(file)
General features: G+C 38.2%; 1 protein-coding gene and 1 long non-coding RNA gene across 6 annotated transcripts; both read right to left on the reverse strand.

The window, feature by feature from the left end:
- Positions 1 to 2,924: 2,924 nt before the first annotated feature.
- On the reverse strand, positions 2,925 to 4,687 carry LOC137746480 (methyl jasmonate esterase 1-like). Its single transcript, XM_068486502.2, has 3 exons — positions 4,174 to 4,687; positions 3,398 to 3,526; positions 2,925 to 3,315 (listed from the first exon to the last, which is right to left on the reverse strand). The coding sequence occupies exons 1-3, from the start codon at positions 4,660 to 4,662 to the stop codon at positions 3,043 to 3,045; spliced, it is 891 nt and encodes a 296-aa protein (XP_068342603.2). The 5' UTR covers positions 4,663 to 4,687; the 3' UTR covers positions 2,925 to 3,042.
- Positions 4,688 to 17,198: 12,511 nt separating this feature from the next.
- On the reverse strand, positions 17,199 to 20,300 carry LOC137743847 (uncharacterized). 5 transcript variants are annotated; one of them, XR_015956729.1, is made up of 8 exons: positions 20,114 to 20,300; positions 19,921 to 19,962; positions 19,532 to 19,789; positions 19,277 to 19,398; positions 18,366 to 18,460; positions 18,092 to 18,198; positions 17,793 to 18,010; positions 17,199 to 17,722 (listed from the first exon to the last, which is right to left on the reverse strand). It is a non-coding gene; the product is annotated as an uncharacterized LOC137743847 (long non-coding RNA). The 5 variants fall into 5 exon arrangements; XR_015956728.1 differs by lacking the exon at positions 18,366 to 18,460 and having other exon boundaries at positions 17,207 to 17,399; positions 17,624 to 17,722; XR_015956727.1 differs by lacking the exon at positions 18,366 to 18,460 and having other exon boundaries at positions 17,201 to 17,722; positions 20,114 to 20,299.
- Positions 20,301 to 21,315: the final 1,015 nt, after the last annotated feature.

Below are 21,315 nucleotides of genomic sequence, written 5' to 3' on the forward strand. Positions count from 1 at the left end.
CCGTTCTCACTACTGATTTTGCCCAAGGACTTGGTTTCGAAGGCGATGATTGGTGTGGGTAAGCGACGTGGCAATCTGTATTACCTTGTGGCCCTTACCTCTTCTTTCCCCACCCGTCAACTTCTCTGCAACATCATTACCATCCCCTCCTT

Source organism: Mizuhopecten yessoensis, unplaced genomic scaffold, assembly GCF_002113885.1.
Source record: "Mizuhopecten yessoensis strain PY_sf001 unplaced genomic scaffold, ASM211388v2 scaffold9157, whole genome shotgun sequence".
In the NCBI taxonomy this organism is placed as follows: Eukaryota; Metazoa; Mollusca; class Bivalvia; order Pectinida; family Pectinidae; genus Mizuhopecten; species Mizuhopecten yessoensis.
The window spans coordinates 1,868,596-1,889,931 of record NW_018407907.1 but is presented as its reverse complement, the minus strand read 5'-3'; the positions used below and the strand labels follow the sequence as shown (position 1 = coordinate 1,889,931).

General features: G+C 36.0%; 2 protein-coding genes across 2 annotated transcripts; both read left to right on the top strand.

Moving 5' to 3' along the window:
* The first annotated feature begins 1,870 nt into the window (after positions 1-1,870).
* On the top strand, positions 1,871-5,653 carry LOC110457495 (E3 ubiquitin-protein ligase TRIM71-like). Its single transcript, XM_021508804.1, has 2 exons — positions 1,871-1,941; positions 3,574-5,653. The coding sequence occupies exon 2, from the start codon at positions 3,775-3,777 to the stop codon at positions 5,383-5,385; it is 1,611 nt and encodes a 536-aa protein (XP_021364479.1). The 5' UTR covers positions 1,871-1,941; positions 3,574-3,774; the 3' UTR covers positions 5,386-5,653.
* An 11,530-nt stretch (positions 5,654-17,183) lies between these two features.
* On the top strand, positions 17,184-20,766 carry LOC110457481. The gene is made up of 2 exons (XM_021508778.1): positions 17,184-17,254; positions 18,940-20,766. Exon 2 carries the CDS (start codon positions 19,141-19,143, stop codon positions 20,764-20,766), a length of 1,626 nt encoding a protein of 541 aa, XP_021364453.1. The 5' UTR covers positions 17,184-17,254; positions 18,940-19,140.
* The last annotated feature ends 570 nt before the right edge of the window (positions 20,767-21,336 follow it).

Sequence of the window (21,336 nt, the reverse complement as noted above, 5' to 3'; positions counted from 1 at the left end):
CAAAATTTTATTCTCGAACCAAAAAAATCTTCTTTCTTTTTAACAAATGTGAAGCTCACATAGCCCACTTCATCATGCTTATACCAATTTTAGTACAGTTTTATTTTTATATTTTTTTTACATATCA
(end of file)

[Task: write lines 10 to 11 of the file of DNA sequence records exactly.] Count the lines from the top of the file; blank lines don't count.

Source organism: Mizuhopecten yessoensis, unplaced genomic scaffold, assembly GCF_002113885.1.
Source record: "Mizuhopecten yessoensis strain PY_sf001 unplaced genomic scaffold, ASM211388v2 scaffold9157, whole genome shotgun sequence".